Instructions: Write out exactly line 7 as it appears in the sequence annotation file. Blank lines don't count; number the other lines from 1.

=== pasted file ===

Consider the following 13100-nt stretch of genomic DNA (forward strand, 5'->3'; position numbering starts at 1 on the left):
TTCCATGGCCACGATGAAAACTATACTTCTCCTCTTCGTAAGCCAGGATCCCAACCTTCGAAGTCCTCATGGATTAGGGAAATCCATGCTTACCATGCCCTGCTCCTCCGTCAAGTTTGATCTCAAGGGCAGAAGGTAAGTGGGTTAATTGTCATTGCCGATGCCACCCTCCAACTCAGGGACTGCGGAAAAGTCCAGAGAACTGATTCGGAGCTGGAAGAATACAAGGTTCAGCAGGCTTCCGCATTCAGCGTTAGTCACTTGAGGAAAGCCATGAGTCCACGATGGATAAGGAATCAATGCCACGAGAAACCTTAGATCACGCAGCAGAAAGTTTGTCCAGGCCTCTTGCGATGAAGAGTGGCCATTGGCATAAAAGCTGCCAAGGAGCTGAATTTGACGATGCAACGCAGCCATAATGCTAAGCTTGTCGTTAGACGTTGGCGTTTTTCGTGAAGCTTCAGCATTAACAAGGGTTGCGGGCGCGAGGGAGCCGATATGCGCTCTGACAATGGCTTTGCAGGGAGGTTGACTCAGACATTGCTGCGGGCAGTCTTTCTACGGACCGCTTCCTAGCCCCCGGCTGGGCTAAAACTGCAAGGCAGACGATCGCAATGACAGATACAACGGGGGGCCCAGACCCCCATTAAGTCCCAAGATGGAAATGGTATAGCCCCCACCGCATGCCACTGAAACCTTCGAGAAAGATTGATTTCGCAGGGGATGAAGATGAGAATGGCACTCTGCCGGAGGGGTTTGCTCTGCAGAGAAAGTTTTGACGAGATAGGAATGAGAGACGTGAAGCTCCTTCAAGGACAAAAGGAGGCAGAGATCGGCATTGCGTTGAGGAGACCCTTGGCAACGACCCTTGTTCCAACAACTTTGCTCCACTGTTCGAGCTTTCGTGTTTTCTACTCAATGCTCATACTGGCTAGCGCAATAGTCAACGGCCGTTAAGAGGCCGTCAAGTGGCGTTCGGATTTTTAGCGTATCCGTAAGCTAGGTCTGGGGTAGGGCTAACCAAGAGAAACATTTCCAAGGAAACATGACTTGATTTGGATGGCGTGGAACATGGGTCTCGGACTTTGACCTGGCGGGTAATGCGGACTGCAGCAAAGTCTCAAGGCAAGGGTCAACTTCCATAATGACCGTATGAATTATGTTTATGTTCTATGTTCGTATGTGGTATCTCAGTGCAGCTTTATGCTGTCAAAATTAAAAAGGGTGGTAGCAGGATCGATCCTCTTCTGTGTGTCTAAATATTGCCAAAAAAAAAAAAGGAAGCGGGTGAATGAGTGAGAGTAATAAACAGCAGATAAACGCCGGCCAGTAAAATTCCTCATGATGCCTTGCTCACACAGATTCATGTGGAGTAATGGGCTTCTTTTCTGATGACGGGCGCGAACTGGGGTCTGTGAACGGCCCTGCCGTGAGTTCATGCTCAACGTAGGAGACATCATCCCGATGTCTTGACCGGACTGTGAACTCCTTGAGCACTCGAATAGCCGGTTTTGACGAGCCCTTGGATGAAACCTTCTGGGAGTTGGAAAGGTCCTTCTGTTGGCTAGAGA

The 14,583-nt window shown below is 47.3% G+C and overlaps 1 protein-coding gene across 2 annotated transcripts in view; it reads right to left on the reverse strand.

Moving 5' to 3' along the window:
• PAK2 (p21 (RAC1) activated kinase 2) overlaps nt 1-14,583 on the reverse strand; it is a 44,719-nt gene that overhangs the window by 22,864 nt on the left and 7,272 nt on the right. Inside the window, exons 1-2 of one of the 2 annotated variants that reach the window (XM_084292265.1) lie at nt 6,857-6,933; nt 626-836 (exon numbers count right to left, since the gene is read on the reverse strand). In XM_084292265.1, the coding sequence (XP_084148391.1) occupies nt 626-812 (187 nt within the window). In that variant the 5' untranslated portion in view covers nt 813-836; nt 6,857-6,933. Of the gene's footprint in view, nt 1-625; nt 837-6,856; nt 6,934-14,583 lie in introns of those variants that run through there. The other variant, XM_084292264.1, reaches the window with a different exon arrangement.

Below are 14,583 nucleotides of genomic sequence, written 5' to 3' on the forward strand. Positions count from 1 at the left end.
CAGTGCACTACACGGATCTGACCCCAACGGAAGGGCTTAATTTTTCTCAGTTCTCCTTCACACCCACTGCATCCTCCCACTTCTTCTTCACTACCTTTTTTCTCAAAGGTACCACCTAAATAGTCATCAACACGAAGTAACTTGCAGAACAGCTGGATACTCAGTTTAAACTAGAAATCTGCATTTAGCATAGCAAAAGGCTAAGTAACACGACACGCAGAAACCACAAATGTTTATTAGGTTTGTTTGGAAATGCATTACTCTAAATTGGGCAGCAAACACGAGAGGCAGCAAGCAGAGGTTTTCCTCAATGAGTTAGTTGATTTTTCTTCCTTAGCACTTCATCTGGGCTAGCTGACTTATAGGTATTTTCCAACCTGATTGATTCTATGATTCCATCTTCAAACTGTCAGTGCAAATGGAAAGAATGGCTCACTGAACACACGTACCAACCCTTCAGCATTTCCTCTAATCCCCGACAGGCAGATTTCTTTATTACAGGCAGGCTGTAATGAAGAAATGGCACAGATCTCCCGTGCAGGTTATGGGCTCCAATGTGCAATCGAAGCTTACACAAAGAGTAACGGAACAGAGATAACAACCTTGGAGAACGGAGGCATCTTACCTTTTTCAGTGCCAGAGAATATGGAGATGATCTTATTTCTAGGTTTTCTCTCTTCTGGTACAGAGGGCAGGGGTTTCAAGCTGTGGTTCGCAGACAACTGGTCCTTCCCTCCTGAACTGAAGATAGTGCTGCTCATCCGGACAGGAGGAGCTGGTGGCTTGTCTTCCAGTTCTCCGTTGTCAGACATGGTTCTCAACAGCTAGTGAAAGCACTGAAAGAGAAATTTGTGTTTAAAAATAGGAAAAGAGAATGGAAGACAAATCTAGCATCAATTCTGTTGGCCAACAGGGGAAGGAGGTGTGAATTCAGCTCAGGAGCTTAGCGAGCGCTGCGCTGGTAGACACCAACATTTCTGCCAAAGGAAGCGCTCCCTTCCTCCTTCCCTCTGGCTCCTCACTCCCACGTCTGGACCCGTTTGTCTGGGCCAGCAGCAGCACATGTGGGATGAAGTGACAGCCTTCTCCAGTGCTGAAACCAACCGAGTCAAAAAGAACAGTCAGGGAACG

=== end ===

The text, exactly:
CAGTGCACTACACGGATCTGACCCCAACGGAAGGGCTTAATTTTTCTCAGTTCTCCTTCACACCCACTGCATCCTCCCACTTCTTCTTCACTACCTTTTTTCTCAAAGGTACCACCTAAATAGTCATCAACACGAAGTAACTTGCAGAACAGCTGGATACTCAGTTTAAACTAGAAATCTGCATTTAGCATAGCAAAAGGCTAAGTAACACGACACGCAGAAACCACAAATGTTTATTAGGTTTGTTTGGAAATGCATTACTCTAAATTGGGCAGCAAACACGAGAGGCAGCAAGCAGAGGTTTTCCTCAATGAGTTAGTTGATTTTTCTTCCTTAGCACTTCATCTGGGCTAGCTGACTTATAGGTATTTTCCAACCTGATTGATTCTATGATTCCATCTTCAAACTGTCAGTGCAAATGGAAAGAATGGCTCACTGAACACACGTACCAACCCTTCAGCATTTCCTCTAATCCCCGACAGGCAGATTTCTTTATTACAGGCAGGCTGTAATGAAGAAATGGCACAGATCTCCCGTGCAGGTTATGGGCTCCAATGTGCAATCGAAGCTTACACAAAGAGTAACGGAACAGAGATAACAACCTTGGAGAACGGAGGCATCTTACCTTTTTCAGTGCCAGAGAATATGGAGATGATCTTATTTCTAGGTTTTCTCTCTTCTGGTACAGAGGGCAGGGGTTTCAAGCTGTGGTTCGCAGACAACTGGTCCTTCCCTCCTGAACTGAAGATAGTGCTGCTCATCCGGACAGGAGGAGCTGGTGGCTTGTCTTCCAGTTCTCCGTTGTCAGACATGGTTCTCAACAGCTAGTGAAAGCACTGAAAGAGAAATTTGTGTTTAAAAATAGGAAAAGAGAATGGAAGACAAATCTAGCATCAATTCTGTTGGCCAACAGGGGAAGGAGGTGTGAATTCAGCTCAGGAGCTTAGCGAGCGCTGCGCTGGTAGACACCAACATTTCTGCCAAAGGAAGCGCTCCCTTCCTCCTTCCCTCTGGCTCCTCACTCCCACGTCTGGACCCGTTTGTCTGGGCCAGCAGCAGCACATGTGGGATGAAGTGACAGCCTTCTCCAGTGCTGAAACCAACCGAGTCAAAAAGAACAGTCAGGGAACG